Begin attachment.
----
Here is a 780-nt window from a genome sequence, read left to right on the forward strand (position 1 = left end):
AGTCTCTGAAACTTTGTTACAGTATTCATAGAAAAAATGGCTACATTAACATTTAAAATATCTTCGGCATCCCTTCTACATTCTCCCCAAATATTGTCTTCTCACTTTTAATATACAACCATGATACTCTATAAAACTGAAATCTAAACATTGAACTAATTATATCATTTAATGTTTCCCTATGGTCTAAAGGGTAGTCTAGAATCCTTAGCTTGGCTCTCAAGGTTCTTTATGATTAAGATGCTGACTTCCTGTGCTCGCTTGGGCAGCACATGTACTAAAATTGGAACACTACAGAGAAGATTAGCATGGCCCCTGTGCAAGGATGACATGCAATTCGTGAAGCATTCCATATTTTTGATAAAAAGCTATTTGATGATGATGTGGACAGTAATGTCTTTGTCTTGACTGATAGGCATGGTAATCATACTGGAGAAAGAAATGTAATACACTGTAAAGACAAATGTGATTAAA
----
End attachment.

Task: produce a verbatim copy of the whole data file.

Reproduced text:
Here is a 780-nt window from a genome sequence, read left to right on the forward strand (position 1 = left end):
AGTCTCTGAAACTTTGTTACAGTATTCATAGAAAAAATGGCTACATTAACATTTAAAATATCTTCGGCATCCCTTCTACATTCTCCCCAAATATTGTCTTCTCACTTTTAATATACAACCATGATACTCTATAAAACTGAAATCTAAACATTGAACTAATTATATCATTTAATGTTTCCCTATGGTCTAAAGGGTAGTCTAGAATCCTTAGCTTGGCTCTCAAGGTTCTTTATGATTAAGATGCTGACTTCCTGTGCTCGCTTGGGCAGCACATGTACTAAAATTGGAACACTACAGAGAAGATTAGCATGGCCCCTGTGCAAGGATGACATGCAATTCGTGAAGCATTCCATATTTTTGATAAAAAGCTATTTGATGATGATGTGGACAGTAATGTCTTTGTCTTGACTGATAGGCATGGTAATCATACTGGAGAAAGAAATGTAATACACTGTAAAGACAAATGTGATTAAA